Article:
Recurrent selection

Recurrent selection

Recurrent selection

It should also be recognized that the effectiveness of the selection during production of inbreeds largely depended on phenotype, and genetic potential could not be tested. Therefore, top crosses (crossing individual inbreeding plants with open pollinated variety to find out the genetic potential of inbreeding plants, by comparing top cross progenies) were made is several generations to find out if selection in early generations can be made on the basis of these tests. Jenkins (1935) showed that inbreeds become stable early during inbreeding and therefore can be selected early during the process of inbreeding. This phenomenon was described as ‘early testing’.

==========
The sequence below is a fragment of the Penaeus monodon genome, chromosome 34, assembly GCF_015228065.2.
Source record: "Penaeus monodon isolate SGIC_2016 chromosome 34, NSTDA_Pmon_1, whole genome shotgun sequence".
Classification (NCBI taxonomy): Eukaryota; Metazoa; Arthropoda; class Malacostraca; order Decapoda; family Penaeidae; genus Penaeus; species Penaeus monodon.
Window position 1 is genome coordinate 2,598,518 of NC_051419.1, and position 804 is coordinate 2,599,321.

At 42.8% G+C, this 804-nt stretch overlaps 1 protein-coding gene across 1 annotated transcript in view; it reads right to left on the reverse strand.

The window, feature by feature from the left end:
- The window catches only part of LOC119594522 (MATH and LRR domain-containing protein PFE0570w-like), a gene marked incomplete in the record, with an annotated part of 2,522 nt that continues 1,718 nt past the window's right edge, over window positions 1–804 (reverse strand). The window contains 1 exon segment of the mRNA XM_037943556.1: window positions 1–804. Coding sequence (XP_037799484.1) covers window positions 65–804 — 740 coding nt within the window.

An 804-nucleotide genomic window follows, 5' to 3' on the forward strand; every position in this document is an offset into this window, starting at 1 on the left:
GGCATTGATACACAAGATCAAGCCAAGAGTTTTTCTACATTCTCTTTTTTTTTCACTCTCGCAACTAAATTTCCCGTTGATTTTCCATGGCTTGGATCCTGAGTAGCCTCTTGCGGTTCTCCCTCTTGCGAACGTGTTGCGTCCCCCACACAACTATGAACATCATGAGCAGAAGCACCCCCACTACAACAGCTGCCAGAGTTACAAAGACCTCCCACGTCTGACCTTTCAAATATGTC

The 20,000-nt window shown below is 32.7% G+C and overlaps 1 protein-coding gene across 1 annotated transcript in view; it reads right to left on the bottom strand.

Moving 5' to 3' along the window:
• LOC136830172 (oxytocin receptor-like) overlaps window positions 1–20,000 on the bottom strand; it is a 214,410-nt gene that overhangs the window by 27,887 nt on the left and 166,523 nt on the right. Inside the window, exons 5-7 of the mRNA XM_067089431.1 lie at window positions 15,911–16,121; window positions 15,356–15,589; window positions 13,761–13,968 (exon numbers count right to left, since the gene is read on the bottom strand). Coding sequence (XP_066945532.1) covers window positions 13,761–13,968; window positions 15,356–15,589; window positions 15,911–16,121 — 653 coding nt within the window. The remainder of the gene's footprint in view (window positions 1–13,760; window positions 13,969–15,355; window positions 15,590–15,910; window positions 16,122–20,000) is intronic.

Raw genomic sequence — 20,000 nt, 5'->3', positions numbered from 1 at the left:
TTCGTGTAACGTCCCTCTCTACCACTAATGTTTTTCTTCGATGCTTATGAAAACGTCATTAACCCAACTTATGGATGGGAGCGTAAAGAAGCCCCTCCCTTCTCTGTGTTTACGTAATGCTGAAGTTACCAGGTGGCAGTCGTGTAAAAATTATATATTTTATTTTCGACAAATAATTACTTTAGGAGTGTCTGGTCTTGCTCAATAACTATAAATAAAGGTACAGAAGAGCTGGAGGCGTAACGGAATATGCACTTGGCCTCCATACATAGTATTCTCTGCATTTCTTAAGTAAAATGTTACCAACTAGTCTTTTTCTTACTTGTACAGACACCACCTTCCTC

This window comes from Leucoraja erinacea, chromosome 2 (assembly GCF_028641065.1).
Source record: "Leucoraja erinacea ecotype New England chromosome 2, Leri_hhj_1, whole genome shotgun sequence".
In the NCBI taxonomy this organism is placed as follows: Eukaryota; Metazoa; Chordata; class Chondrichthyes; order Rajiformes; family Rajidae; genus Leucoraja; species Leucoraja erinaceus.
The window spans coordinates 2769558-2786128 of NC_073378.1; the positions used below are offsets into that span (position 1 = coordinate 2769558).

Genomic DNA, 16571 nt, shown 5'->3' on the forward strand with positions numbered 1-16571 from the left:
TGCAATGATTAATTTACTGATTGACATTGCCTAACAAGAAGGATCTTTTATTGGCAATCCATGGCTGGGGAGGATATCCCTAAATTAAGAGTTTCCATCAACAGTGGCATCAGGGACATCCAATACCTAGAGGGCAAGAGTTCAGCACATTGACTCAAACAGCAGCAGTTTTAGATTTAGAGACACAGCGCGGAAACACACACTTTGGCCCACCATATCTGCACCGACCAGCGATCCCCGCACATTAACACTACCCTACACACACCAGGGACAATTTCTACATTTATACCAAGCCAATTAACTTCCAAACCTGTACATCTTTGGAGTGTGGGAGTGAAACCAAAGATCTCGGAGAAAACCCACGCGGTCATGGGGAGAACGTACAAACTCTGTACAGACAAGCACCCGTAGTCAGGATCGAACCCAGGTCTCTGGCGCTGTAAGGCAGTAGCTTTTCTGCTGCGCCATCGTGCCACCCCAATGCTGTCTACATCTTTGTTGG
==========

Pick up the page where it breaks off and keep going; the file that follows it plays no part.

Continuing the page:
On the basis of failure of mild inbreeding and the success of ‘early testing’, it was recommended that a successful breeding system should ensure that variability is maintained to allow effective selection; this was possible only when regular intercrossing is done among selected plants which will also increase the frequency of desirable genes in every cycle of selection followed by intercrossing. Such a breeding scheme was given the name ‘recurrent selection’ by Hull in 1945. It was, therefore, involved the following steps-

  1. plants from heterozygous, source are self-pollinated to give S1 lines and these individual plants were also simultaneously evaluated for some desirable characters;
  2. plants with inferior performance are discarded and superior plants are propagated from selfed seed (the superiority of plants is evaluated by different methods in different recurrent selection schemes see later);
  3. all possible intercrosses are made among the S1 progenies of selected superior plants; if all possible intercrosses cannot be made, open pollination is allowed;
  4. the resulting intercross populations serves as a source material for an additional cycle of selection.